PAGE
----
“It’s Never As Bad As You Think,” by Kelly Parsons, MD

 “It’s never as bad as you think.”

“Excuse me?” I turned to the middle-aged woman, standing next to me at the coffee service in my hospital’s cafeteria.

“It’s never as bad as you think.” Plain white blouse and pressed tan slacks. Clear plastic tubes—nasal cannula—snaking from her nostrils and behind her ears to an oxygen tank on the floor at her feet. The tank was tucked into a rolling luggage bag decorated with colored polka dots.

“I had a CT scan today,” she said. “My son usually takes me. But today he couldn’t. I was so worried! So I prayed to the Lord this morning that everything would be okay. And it was! I got down here just fine, and I got my CT. It wasn’t so bad.” She poured creamer in her coffee. She had tremors and nearly spilled the creamer over the side of the cup. “It’s never as bad as you think, doctor.” She looked at me, and her smiled tugged at the nasal cannula.

Had she read my mind?

I’d had a long day, and it wasn’t over. A moment earlier, I’d been feeling very sorry for myself, and thinking: yeah, things were kind of bad. Looming work deadlines; trivial grievances; perceived slights.

This woman’s lungs were failing her from any number of possible diagnoses—cancer, pulmonary fibrosis, emphysema. She needed bottled oxygen to breathe. And she was happy about a CT. About getting a CT. She didn’t know the results. For all she knew, her condition had worsened, and her doctor would soon be calling with bad news.

But results would be for a different day. Today had been a good day.

Because she’d gotten her CT.

And it hadn’t been so bad.

I was ashamed.

I smiled, stammered my agreement and wished her a pleasant evening.

“You too,” she called after me as I headed for the checkout line. “I hope you have as wonderful a night as I’ve had a day, doctor.” She waved cheerily. My own smile widened.

I was still grinning as I walked outside, headed toward my next meeting. The early evening was warm and clear. I was still ashamed. But the woman’s unprompted kindness had brightened my mood, and dissipated my cloud of self-absorption.

It’s never as bad as you think.

I stopped in the failing light.

And I thought of Beth.

It’s never as bad as you think.

It was exactly the kind of thing Beth would have said.

Beth: my friend and colleague for the better of a decade. Healthy, active, and fit as she’d edged toward sixty. She’d dated Tom Selleck briefly during the early 1980’s, in Hawaii, where she’d worked as a scrub nurse. She loved to tell that story. Such a gentleman, she’d say. She kept a picture of Magnum PI taped to the cover of a three-ringed binder in her office.

She’d never smoked a day in her life.

The pain began in her back and soon spread to her hip; a nagging pain that worsened with standing and movement. Her doctors had expected the MRI to show, perhaps, a herniated disk—certainly not the tumors that riddled her spine. CTs and biopsies confirmed the diagnosis: aggressive adenocarcinoma of the lung with numerous skeletal metastases.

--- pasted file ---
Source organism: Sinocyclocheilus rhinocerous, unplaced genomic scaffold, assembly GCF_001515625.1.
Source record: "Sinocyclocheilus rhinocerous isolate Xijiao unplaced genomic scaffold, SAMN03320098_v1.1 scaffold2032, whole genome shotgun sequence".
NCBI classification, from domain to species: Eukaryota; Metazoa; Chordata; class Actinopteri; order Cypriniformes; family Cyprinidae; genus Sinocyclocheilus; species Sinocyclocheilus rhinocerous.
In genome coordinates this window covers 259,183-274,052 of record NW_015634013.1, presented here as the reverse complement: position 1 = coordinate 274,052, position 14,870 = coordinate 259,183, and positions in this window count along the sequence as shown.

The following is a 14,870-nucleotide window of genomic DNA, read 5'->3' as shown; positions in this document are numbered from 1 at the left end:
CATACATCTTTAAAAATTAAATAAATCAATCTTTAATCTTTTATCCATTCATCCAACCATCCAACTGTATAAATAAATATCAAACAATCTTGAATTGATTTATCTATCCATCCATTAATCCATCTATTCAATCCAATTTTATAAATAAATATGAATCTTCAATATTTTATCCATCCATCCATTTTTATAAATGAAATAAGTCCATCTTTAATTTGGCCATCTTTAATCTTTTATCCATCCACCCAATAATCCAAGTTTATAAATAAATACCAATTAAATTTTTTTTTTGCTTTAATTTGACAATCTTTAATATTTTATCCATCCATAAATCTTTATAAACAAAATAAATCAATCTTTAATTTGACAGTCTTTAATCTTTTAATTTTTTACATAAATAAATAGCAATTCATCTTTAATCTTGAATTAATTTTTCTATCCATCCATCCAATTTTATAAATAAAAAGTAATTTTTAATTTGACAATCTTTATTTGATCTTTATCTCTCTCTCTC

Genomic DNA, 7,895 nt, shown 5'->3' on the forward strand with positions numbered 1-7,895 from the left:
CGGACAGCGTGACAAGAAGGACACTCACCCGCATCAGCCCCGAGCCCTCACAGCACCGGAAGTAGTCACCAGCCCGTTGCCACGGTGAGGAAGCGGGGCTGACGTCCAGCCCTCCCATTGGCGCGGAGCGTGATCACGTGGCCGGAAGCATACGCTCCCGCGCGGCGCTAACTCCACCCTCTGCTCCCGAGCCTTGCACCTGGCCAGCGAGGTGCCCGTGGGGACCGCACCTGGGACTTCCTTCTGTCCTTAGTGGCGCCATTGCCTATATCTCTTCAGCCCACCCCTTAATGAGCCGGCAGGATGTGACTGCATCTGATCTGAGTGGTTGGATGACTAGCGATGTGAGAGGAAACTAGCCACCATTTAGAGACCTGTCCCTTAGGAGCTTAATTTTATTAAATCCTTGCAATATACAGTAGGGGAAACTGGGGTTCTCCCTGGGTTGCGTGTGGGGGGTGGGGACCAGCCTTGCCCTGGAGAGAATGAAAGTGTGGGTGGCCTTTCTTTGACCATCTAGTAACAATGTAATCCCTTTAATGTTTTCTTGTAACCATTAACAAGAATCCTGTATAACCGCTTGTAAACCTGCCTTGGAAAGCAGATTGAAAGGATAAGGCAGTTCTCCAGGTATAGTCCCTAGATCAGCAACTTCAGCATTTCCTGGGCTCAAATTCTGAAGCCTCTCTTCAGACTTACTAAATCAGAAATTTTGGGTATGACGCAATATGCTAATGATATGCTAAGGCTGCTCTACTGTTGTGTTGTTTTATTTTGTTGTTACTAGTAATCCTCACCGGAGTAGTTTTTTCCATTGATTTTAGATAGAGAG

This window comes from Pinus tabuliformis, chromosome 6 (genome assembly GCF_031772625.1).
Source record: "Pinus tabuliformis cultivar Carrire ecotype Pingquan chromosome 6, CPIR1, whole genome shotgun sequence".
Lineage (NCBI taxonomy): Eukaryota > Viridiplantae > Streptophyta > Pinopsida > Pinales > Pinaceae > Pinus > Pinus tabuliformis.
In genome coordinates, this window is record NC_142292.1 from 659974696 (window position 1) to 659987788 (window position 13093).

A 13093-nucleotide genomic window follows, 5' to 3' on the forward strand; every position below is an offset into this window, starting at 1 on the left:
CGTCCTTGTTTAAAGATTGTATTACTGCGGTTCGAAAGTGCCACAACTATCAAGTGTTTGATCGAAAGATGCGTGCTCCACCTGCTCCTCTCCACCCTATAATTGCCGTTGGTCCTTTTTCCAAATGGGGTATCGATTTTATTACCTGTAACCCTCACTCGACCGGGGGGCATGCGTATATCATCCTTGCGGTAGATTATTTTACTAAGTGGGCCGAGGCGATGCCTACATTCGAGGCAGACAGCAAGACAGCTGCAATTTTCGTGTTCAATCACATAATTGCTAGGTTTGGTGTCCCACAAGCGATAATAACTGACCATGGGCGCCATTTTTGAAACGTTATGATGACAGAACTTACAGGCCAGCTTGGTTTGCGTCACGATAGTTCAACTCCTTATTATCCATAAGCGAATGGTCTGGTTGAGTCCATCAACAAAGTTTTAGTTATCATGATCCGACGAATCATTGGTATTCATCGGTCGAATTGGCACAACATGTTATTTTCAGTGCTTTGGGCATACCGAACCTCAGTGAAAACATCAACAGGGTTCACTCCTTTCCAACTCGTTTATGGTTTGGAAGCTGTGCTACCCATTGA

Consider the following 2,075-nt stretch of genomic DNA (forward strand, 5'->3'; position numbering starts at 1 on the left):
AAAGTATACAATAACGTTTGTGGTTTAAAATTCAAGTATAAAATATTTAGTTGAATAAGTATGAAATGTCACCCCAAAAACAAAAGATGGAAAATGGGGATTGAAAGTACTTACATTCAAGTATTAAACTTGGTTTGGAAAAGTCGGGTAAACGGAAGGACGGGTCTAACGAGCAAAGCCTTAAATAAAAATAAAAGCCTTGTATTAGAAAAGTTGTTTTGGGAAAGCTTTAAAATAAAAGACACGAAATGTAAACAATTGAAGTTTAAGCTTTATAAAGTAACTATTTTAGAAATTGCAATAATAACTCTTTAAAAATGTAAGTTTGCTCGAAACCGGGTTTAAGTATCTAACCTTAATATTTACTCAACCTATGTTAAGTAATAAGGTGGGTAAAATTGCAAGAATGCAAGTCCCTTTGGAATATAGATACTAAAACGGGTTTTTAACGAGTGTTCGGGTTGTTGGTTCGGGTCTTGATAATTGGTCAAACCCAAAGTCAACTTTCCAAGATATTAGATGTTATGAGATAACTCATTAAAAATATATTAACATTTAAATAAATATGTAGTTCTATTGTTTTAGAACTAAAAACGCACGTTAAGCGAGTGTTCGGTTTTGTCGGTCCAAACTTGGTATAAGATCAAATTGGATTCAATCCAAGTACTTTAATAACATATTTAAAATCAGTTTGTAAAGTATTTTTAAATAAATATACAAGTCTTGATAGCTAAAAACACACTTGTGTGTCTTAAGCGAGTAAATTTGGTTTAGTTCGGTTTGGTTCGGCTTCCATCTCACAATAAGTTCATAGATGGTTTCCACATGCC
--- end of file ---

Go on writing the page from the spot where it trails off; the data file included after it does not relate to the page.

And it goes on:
Stage IV lung cancer.

A death sentence for most.

Beth knew that.

Did I mention that she’d never smoked a day in her life?

The chemotherapy, advanced immunotherapy, and radiation worked, for a time. The tumors shrank. The pain receded. After her hair fell out, she favored wigs and colorful headscarves. She complained good-naturedly about the steroids, because they made her feel puffy, and swelled her feet until she couldn’t wear her favorite shoes.

The irony was not lost on her: healer had become patient. Perhaps that’s why the first thing she wanted to do once she felt better was to go back to work. Nursing was her calling; caring for cancer patients her passion.

She could no longer stand all day. Working in clinic was out of the question. We instead assigned her to phone triage. It made her so happy, consoling patients over the phone. Some knew of her diagnosis, others didn’t. Beth seemed to sense who would benefit from her own experience and who would not.

Cancer can be devious. Cancer can be relentless. Beth’s was both. It shrugged off the treatments and returned to dismantle her, piece by piece. Beth didn’t so much fight the cancer as disavow it, focusing her waning vigor on those around her. She worked the phones; took patients to lunch; celebrated her daughter’s engagement; drank wine with friends. The more the cancer took, the more she gave. And as her body shrank, the bigger she seemed to grow.

When she could no longer walk, she could no longer work. Reluctantly, toward the end, she gave up even the phone.

It’s been nine months since Beth died. When her patients, the ones she comforted as she herself was dying, return to our clinic, we hug, and cry together, and celebrate Beth. That is her legacy.

Bodies wilt. Organs weaken. Limbs cease to respond. But Beth, and the woman in the cafeteria, reminded me that selflessness endures; and that compassion provides dignity and grace long after the body cannot.

I’ve never suffered from a life-threatening illness. I don’t profess to possess the wisdom of those that have. My time will come. I hope when it does, I’ll remember.

It’s never as bad as you think.

Dr. Kelly Parsons is a practicing urologist and the author of two novels. Author Stephen King praised his first novel, DOING HARM, as the “best damn medical thriller I’ve read in 25 years.” His second novel, UNDER THE KNIFE, has been called an “an engrossing story about revenge, grief, technology, and hospital practices” (Associated Press) and an electrifying thriller that “tops the charts in suspense” (Suspense Magazine). He is a professor at UC San Diego medical school and lives in Southern California with his family. His novels are available everywhere books are sold. Check out his website http://kellyparsonsbooks.com, Facebook page https://www.facebook.com/AuthorKellyParsons/, and Twitter feed @drkellyparsons.

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